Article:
Sample recoupment clauses from “real-life” record contracts
“The advances specified in this agreement, all recording costs, all sums paid to or on behalf of the artist including but not limited to, tour support payments, travel, producers costs (if any), company staff costs directly attributable to the artist or any payments whatsoever (other than royalties, mechanical royalties, Film Costs* and Website Development* and Maintenance Costs*) are an advance against and are to be first deducted from any royalties (other than mechanical royalties) and fees payable under this agreement and no royalties accruing to the Artist’s royalty account from the exploitation of any of the Recordings are payable to the Artist until all advances have been fully recouped in full by the Company.”
This translates to: you don’t get any royalty payments until all the money spent on your album and its promotion has been recovered by the company. The “*” items in this agreement are dealt with in a separate clause limiting the recoupment to 50% which is becoming customary for film and website costs.
“The artist is solely responsible for all the cost and fees involved in the recording, production, manufacture, marketing of any albums, or releases under this agreement and any payments made by the company are fully recoupable by the company before any royalties are paid to the artist.”
This also translates to: until everything has been paid for, there will be no royalty payments or in plain English – there is no such thing as a free lunch.
A simple example of how recoupments affect a royalty payment calculation, based on the following scenario:
• CD sales are at the Australian Gold level (i.e. 35,000 sold)
• The wholesale price of a CD in this example is $15.00 including GST
• Packaging costs are 20%
• Royalties are calculated at 15% of the wholesale price – GST – packaging costs
• Recoupments are $100,000 and this is not a high figure for an album.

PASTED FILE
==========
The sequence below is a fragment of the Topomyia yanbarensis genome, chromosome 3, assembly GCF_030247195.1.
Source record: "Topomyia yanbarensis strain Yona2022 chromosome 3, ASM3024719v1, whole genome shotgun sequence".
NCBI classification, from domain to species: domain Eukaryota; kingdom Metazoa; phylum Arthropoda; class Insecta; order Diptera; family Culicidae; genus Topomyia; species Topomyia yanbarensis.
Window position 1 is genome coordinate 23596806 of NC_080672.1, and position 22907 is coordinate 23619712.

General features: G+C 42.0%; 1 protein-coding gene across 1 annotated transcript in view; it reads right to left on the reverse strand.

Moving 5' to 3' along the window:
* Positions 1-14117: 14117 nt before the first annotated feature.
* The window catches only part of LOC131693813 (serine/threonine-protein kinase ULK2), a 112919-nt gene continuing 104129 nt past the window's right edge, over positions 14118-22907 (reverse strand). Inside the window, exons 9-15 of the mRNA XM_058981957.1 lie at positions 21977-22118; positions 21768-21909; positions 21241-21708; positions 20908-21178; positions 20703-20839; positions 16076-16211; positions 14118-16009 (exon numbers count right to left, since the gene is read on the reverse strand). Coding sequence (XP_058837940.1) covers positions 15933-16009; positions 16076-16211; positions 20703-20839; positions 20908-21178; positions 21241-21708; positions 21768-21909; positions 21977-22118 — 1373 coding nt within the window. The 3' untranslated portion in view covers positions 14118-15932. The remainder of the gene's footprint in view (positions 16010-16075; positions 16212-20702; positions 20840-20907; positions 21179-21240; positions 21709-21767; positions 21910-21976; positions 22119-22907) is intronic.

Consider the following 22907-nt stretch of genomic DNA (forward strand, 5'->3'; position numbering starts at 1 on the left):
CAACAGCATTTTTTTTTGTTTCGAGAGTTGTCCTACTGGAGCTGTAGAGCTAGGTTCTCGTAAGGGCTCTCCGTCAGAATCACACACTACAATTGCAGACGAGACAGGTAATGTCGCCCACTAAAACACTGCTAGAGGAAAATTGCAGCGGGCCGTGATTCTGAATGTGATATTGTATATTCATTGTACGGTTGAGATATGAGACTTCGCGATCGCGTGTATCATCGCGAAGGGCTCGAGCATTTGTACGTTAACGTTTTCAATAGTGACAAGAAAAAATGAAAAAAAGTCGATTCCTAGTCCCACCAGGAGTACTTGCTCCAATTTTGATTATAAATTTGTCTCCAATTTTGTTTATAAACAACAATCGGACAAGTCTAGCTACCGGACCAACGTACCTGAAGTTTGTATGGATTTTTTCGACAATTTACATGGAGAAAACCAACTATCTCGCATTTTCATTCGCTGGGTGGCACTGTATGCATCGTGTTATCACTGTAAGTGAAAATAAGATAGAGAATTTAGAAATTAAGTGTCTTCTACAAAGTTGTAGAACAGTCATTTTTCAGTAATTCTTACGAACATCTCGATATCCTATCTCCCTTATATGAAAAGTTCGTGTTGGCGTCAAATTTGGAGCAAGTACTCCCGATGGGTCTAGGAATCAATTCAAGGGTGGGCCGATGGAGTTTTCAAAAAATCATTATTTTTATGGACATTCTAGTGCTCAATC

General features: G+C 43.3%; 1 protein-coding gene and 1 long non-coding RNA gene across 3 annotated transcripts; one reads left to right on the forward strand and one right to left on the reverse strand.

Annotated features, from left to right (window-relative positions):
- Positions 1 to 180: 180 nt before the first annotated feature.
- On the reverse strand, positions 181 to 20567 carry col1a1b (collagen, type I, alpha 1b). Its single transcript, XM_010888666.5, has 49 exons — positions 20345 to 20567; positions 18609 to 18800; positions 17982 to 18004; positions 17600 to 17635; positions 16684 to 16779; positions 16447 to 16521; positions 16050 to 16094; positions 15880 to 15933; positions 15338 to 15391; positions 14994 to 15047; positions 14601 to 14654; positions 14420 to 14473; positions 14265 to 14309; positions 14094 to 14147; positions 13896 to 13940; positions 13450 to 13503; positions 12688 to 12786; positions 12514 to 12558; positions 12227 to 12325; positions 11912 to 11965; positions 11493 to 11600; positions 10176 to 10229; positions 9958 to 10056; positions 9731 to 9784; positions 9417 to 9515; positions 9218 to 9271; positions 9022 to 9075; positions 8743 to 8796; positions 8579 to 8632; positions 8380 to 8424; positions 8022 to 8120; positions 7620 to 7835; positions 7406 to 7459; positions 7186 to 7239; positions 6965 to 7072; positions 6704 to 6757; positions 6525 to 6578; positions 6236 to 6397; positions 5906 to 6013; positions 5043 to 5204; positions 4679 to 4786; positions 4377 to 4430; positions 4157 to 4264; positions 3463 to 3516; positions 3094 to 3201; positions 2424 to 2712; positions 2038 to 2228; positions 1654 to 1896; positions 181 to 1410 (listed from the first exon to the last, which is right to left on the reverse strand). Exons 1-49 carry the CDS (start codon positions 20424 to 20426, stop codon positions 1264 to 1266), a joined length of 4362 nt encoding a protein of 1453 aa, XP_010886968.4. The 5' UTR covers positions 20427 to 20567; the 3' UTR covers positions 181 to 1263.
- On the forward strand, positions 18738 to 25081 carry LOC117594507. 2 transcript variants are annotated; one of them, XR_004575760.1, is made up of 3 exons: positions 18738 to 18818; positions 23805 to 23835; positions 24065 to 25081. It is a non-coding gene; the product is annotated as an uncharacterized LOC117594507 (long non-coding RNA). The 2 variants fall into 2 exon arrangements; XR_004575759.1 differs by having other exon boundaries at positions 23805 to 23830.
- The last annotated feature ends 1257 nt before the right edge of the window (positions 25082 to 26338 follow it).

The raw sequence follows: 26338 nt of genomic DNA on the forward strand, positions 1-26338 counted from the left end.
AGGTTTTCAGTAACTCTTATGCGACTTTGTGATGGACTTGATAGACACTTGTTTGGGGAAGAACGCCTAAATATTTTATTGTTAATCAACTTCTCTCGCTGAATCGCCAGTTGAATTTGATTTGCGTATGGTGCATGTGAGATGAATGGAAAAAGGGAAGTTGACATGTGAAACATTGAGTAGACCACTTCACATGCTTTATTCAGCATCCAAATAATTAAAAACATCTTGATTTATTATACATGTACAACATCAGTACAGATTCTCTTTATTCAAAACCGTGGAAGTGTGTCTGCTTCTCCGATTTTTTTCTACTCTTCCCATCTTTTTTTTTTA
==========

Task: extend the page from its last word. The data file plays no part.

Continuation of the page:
The effective calculation to determine what payment would be made to the artist now looks this this:
35,000 sales x $15.00 $525,000
Deduct GST ($47,727.27)
Less 20% CD packaging ($95,454.54)
Sub total $381,818.19
15 point Royalty $57,272.72
Less Recoupments ($ 100,000)
Artist Royalty Payment $ - 42,727.15
In summary, the above is a very basic calculation and in real-world practice these calculations are often more complex but you get the idea…… $525,000 in album sales can diminish very easily, being a gold selling artist doesn't always translate into earning big dollars and when we say it’s crucial you understand the details of your record deal – we mean it.
The example we've used doesn't take into account whether the artist received a cash advance; or whether they need to pay the producer a royalty; their manager a percentage of the earnings (usually around 15%-20%); the session musicians or, in the case of a band, pay the band members. Our example also does not include any of the particularities under 360 or multiple rights deals (we will touch on those in a later article).
As you can see, record deals are not always the holy grail of earning a decent income as a professional musician. Whilst album or record sales do contribute to earnings, in reality many artists find a significant part of their income is earned through performances. And in the cycle of the music business, an active approach to touring and performing can deliver immediate income as well as helping to drive album sales more than any other marketing activity.